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Protesters boo health minister as new ER, cancer centre announced for Cape Breton hospital
Cape Breton’s largest hospital is getting a new emergency department, critical care department, and cancer centre as part of a major expansion.
The Nova Scotia government made the announcement Monday in Sydney, nine months after announcing the closure of two community hospitals in Cape Breton.
The announcement got off to a rocky start as protesters stormed the Membertou Trade and Convention Centre.
Barb Chiasson was one who decided to make her case directly to Nova Scotia's health minister.
“Triage me in the bathroom? Let my husband die? Let other people die? What the frig is wrong with you people?” she said.“Do you not care about any of us in our communities here? Any of us? We asked you to come and help and talk to us. Not a word. You don't care.”
As Chiasson was whisked away by security, Monday's announcement got underway, but not before another unruly welcome for Randy Delorey.
Despite the hecklers, Delorey was finally able to announce a new $100-million facility, which will include a new ER, critical care and cancer centre departments.
“This is about providing the care for today and into the future,” Delorey said.
The project did receive a warm reception from many medical professionals in the room.
“We now have the potential to have an intensive care unit that is state of the art,” said Dr. David Brake. “I would say it will probably be the best intensive care unit in Nova Scotia by the time we're finished. This is a monumental day for us.”
The new ER, the critical care department and the new cancer department will be part of a new 190,000-square-foot building that will be constructed at the back of the Cape Breton Regional Hospital. The two buildings will be connected by a pedway.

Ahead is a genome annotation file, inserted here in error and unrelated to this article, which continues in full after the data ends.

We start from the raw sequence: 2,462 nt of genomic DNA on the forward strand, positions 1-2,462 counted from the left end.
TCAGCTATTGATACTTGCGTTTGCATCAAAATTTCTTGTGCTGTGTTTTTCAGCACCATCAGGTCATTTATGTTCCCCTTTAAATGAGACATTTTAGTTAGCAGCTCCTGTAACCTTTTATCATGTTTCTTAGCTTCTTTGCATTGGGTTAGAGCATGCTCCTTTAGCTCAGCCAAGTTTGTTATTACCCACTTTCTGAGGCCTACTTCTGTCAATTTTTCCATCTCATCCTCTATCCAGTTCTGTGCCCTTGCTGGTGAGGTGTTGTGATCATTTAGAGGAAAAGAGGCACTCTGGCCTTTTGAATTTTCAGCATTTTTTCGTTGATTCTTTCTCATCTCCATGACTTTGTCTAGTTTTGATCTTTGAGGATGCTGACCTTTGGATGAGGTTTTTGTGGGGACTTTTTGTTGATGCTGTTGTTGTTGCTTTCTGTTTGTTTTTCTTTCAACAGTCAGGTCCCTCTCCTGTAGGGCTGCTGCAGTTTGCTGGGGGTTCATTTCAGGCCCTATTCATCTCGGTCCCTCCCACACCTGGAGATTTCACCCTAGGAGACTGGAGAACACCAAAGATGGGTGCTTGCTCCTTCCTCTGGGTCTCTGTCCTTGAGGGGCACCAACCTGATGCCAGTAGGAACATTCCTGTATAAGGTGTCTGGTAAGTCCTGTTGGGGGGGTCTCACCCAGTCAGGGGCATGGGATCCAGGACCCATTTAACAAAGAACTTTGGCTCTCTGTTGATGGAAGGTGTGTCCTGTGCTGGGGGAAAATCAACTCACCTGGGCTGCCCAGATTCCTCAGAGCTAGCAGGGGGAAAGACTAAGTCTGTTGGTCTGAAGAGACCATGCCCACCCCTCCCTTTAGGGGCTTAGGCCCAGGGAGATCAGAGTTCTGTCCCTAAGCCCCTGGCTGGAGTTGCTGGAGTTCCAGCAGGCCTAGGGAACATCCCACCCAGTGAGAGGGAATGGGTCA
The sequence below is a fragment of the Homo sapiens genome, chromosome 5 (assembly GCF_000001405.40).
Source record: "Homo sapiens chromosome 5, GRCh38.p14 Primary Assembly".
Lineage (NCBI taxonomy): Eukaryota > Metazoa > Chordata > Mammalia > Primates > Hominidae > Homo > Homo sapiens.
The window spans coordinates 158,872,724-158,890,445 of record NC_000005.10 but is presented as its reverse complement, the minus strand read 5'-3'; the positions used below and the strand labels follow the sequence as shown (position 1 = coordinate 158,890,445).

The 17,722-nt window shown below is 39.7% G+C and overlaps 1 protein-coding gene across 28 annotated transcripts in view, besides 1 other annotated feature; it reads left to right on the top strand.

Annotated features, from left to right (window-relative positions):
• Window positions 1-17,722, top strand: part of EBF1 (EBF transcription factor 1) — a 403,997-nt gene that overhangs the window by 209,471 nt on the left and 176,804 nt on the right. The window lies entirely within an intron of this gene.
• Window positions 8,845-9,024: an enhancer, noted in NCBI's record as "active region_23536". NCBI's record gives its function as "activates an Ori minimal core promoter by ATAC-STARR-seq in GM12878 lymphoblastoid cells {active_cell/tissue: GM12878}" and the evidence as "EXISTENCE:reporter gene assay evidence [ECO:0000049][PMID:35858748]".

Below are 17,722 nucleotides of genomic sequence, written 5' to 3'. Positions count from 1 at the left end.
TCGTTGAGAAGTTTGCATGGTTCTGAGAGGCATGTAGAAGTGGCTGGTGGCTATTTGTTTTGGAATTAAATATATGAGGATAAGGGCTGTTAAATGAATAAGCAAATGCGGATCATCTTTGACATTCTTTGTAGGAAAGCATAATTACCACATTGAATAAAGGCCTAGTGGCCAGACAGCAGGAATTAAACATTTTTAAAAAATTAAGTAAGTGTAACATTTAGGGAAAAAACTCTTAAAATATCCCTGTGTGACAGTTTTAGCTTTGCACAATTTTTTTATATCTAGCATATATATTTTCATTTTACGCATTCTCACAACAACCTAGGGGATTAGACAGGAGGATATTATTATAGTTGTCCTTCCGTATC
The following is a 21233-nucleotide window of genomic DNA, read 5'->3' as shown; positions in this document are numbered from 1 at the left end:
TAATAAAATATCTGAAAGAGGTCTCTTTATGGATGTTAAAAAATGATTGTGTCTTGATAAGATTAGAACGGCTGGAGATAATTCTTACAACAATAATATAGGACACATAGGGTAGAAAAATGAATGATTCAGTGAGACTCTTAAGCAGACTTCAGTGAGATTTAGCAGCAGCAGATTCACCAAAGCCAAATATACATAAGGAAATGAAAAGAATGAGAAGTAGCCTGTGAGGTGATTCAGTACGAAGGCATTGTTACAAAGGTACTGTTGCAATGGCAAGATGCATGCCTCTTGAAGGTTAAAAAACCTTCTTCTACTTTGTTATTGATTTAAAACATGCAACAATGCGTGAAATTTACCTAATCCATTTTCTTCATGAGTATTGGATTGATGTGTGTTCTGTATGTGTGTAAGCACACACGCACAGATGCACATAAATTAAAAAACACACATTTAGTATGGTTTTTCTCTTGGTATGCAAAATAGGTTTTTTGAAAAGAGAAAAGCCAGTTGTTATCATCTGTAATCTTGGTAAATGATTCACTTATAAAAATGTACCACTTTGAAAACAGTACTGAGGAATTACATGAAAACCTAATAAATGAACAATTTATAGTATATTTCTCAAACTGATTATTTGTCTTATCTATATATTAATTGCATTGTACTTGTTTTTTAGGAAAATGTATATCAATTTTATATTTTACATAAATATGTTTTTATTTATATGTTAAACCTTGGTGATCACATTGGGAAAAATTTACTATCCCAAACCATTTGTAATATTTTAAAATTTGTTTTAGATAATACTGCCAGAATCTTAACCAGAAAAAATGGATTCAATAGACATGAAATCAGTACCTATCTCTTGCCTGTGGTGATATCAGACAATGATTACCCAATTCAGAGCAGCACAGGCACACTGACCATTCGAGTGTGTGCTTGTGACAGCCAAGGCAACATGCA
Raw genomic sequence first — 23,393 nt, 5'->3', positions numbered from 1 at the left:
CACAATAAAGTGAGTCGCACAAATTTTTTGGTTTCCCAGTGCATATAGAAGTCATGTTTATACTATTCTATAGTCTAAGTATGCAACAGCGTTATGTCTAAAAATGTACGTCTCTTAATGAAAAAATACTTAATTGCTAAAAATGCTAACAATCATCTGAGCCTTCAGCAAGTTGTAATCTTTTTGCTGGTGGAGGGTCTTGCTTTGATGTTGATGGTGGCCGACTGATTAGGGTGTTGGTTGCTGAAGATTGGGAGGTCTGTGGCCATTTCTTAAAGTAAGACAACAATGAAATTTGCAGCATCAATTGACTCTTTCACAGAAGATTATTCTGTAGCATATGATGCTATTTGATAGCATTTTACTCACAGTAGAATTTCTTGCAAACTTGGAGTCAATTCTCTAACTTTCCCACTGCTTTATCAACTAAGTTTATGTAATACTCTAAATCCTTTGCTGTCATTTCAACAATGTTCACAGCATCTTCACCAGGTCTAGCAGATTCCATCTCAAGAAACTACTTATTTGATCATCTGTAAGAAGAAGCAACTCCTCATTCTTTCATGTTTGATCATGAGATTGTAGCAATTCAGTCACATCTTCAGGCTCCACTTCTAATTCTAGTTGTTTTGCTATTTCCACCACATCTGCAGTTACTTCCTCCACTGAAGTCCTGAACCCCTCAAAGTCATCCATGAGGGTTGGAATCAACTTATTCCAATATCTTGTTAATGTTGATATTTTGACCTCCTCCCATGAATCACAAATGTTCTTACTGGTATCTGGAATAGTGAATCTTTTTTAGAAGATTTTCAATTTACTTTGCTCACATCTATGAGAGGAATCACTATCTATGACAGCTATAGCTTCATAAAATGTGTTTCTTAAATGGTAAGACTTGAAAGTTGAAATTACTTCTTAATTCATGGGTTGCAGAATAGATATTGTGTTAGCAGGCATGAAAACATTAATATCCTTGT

The province says the new emergency department will be twice as large as the current one, with more exam and patient rooms, as well as teaching and education space for staff and students.
The new critical care department will triple in size and contain the intensive care, coronary care, and intermediate care units all under one roof. There will be more patient rooms and new family and support spaces.
The government says the Cape Breton Cancer Centre is now serving more than double the patients for which it was built in 1998. The new cancer centre will more than double in size, with twice as many chemotherapy seats and new space for counselling and group sessions.
The provincial government recently approved $8.1 million for the project, which will go toward completing the early design phase. A request for proposals for design services will be issued this week. More funding will be approved as the project moves forward.
The redevelopment is part of a plan to close the Northside General Hospital and the New Waterford Consolidated Hospital, which Premier Stephen McNeil announced over a loud chorus of boos at a news conference last June.
The changes have been met with criticism in Cape Breton, where residents have been sounding the alarm over the state of health care.
Despite the endorsement from physicians and nurses, there is concern from residents about the lack of doctors and how it will be staffed.
“I was rushed into outpatients myself about a month ago and there was six stretchers waiting with six ambulances,” said resident Hugh MacArthur.“It's crazy because they had no doctor to take over.”
Once the announcement was over some protestors tried taking the mic, but they were quickly cut off.
With files from CTV Atlantic’s Kyle Moore.